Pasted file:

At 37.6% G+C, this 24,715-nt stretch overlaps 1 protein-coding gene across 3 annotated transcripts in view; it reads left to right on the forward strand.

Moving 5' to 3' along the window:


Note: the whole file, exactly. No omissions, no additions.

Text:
At 37.6% G+C, this 24,715-nt stretch overlaps 1 protein-coding gene across 3 annotated transcripts in view; it reads left to right on the forward strand.

Moving 5' to 3' along the window: